Set in west-central Austria, southwest of Saltzburg, Saalbach-Hinterglemm is an enthralling ski town with access to the Reiterkogel, Kohlmais and Schattberg mountains. The town boasts 70 cableways, more than 60 cosy ski huts, floodlit slopes, and 140 kilometres of blue, 112 kilometres of red, and 18 kilometres of black slopes. A fantastic selection of ski resort villages lie at the foot of the slopes, and there are plenty of party spots as well as many excellent family-friendly apres-ski venues. By merging with the Tyrolean ski resort Fieberbrunn, a mecca for freeriding has been created. Traffic-free and filled with traditional buildings and a picturesque domed church, the friendly town exudes a warm holiday atmosphere.


Wachau Valley


Formed by the picturesque Danube River, the extraordinarily scenic Wachau Valley is located in Lower Austria, midway between the Austrian towns of Krems and Melk. Known for its beautiful rolling hills and picturesque vineyards, this 40-kilometre-long valley is a prominent tourist destination with many fortresses, castles, monasteries, ruins and baroque architecture to discover. History buffs should not miss the quaint town of Durnstein, the place where King Richard the Lion-Heart of England was held captive. Other not-to-be-missed activities include exploring the recently restored Melk Abbey; visiting Forum Frohner, Krem’s impressive contemporary white cube gallery space; or simply soaking up the exquisite landscape by meandering down the river by bike, bus, or boat.




Set near the German border, the famous city of Salzburg is one of the best-preserved city centres in Europe. Its winding cobblestone streets offer a treasure trove of Medieval and Baroque buildings, palaces, concert halls, and monasteries – all set against a picturesque backdrop of the magnificent snow-capped Alps. Visit the house where Mozart was born, and enjoy a packed lineup of operas, concerts and ballets in breathtaking historic halls and venues. The internationally renowned Salzburg Festival, which takes place every summer, provides the ultimate way to enjoy this scene. Fans of the Sound of Music can retrace the characters’ steps backed by stunning scenes and vistas. Make sure to stroll along the beautiful Salzach River, climb up to the spectacular Hohensalzburg fortress, and try the famous, delicious beer brewed at the Augustiner Braustubl, a monastery-run brewery operating since 1621.


St Anton am Arlberg


Extending along the northern bank of the Rosanna River, at the foot of the immense Valluga Mountain, St Anton am Arlberg is a well-known Austrian village and ski resort in the Tyrolean Alps. The resort is considered the cradle of alpine skiing, as it was here that downhill skiing was invented. This fact, combined with the exceptionally scenic surrounds, excellent condition of the slopes and reliable snow, makes it a dream destination for skiers and snowboarders. Other popular activities on offer include mountaineering, snowshoe hiking, tobogganing and horse sleigh riding. The village itself features numerous sightseeing spots, a top-notch sports centre and the Museum St Anton am Arlberg, exhibiting information on the local history in a traditional ski chalet.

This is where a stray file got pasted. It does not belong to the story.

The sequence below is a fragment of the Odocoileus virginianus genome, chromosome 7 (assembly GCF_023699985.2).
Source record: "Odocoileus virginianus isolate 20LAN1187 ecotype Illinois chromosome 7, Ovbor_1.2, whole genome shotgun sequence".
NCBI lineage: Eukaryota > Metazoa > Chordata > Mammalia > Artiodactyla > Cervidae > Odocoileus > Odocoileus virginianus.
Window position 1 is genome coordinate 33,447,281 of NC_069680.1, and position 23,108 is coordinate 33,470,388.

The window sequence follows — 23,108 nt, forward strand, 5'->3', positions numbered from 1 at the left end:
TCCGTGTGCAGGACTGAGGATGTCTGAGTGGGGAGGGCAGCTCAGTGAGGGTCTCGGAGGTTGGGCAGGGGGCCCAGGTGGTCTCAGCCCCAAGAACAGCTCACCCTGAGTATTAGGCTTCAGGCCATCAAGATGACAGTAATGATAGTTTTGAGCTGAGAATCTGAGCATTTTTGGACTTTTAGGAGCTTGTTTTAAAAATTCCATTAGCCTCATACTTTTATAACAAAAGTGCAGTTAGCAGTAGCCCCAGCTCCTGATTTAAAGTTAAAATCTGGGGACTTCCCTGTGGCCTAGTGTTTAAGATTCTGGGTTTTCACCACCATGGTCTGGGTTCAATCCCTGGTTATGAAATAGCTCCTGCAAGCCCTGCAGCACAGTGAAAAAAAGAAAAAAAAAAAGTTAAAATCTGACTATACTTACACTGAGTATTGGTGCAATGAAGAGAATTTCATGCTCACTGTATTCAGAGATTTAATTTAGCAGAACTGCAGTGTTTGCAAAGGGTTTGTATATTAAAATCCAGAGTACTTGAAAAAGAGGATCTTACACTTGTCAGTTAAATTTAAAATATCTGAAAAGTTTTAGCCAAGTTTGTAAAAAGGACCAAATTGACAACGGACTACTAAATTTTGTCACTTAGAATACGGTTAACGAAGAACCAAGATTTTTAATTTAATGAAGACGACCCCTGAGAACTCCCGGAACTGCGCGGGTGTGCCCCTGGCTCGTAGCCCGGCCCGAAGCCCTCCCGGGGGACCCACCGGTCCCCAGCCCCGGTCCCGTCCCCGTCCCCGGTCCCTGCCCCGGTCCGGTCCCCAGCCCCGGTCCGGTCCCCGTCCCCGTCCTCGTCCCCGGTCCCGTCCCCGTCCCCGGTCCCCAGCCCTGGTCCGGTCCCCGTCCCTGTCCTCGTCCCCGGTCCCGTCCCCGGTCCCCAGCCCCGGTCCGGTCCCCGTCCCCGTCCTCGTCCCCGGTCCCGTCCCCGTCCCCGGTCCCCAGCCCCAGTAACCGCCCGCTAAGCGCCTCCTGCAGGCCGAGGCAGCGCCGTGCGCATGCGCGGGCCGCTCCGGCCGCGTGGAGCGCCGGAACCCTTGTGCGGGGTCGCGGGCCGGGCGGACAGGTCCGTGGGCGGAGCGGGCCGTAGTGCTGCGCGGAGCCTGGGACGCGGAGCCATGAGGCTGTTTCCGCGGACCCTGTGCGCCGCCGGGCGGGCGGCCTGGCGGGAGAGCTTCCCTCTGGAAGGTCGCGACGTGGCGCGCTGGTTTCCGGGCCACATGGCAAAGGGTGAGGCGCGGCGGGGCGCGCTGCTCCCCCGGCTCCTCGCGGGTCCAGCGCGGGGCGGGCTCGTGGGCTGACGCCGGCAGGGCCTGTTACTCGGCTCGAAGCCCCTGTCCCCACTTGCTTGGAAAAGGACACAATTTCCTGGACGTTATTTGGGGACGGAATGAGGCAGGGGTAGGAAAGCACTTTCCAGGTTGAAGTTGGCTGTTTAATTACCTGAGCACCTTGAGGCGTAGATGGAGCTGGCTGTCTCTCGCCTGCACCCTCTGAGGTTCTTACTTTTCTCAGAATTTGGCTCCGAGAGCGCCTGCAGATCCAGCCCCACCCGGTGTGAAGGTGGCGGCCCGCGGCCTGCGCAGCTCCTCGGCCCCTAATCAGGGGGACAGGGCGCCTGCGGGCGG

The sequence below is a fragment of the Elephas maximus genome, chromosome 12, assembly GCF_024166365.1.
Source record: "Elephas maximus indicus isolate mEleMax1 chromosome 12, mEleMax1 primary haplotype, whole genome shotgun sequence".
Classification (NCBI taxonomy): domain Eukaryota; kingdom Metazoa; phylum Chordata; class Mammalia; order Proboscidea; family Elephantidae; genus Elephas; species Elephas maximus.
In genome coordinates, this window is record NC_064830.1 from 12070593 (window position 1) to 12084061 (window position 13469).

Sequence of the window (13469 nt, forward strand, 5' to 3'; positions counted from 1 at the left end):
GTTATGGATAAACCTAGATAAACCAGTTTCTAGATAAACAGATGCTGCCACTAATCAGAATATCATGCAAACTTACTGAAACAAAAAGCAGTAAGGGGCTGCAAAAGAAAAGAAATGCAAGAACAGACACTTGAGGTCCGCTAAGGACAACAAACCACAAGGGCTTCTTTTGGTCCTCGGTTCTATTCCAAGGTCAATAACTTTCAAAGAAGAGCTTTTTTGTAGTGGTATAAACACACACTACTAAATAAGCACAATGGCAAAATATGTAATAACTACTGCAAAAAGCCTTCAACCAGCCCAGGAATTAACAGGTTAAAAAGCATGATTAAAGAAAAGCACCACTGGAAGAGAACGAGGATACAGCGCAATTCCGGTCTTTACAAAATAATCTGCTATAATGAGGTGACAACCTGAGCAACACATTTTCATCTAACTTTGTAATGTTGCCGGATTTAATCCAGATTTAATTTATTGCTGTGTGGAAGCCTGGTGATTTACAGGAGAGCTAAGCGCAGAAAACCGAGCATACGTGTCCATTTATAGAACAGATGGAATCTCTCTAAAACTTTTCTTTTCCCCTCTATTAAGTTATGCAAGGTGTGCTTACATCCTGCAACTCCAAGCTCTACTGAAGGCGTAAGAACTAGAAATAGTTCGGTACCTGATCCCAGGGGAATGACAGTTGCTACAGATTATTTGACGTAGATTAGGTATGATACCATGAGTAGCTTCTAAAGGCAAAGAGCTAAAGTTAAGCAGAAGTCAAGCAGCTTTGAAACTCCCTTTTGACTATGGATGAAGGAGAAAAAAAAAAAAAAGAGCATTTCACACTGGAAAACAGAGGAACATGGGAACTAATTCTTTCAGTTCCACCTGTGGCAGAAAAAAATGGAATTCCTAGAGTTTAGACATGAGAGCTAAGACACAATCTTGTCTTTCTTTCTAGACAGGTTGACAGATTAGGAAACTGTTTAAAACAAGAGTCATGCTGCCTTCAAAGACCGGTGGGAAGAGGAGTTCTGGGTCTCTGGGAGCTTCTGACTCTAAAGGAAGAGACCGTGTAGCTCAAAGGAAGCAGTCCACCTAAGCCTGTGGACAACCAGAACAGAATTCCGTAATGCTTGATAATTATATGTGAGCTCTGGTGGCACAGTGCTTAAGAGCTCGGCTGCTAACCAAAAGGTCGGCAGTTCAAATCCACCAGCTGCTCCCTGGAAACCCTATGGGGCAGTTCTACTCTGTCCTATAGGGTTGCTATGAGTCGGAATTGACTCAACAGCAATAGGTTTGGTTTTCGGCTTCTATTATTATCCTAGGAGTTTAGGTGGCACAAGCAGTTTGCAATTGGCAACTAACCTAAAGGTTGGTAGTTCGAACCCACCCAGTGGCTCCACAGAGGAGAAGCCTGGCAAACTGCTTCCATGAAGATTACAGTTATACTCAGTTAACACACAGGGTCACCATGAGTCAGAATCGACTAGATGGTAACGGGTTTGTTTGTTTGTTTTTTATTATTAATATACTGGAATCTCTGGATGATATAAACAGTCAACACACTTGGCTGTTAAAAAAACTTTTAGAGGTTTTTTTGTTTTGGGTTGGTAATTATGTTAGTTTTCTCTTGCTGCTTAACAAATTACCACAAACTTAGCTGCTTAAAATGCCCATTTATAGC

Zell am See


Situated in the north of Austria, within an hour’s drive of Salzburg, Zell am See is an inviting base from which to explore the extraordinarily scenic natural surrounds. Occupying a peninsula jutting into Lake Zell, the town has an enviable location where activities such as skiing, snowboarding and alpine flights can be enjoyed during winter. Summer brings just as much fun with numerous water sport options on offer and over 200 kilometres of cross-country trails in and around the nearby mountains. A popular highlight is the cable car ride up to Schmittenhohe, the local mountain offering spectacular panoramic views and, if time allows, glacier skiing up the nearby Kaprun. More leisurely options include relaxing at open-air pools, lakeside beaches and promenades, enjoying some fine shopping opportunities and several other apres ski activities.




Resting in the alluring Zillertal Valley in Austria’s westernmost province of Tyrol, Mayrhofen is a pristine Alpine town and one of the country’s premier ski resort destinations. While it is a lovely place to visit in the summer – when hiking trails and birdlife are spectacular- Mayrhofen comes alive when it snows, attracting thousands of visitors to the powdery slopes of the rugged Zillertal Valley. Catering for families as well as serious winter sports enthusiasts, Mayrhofen boasts two ski lifts (servicing the Ahorn and Penken peaks), as well as downward runs offering experiences ranging from serene to heart-racing. The superior apres-ski (social activities that follow after a day’s skiing) offered at Mayrhofen are extraordinary and are another reason for its enduring popularity.




The small, snowy town of Kaprun is located in the mountainous region of Austria’s Salzburg state, at the foot of the Kitzsteinhorn glacier. Together with the skiing district of Zell am See, Kaprun is home to more than 130 kilometres of skiing terrain, providing ideal conditions for a variety of outdoor activities such as skiing, snowboarding, and a wealth of others. The modern and extensive Glacier Aerial Tramway, an aerial lift in three sections, takes visitors to the summit of Mt Kitzsteinhorn, providing restaurant stops along the way as well as spectacular vistas of the surrounding winter wonderland. Don’t miss the chance to visit Kaprun Castle, a beautifully-restored medieval landmark, which hosts a number of incredible live music events throughout the year.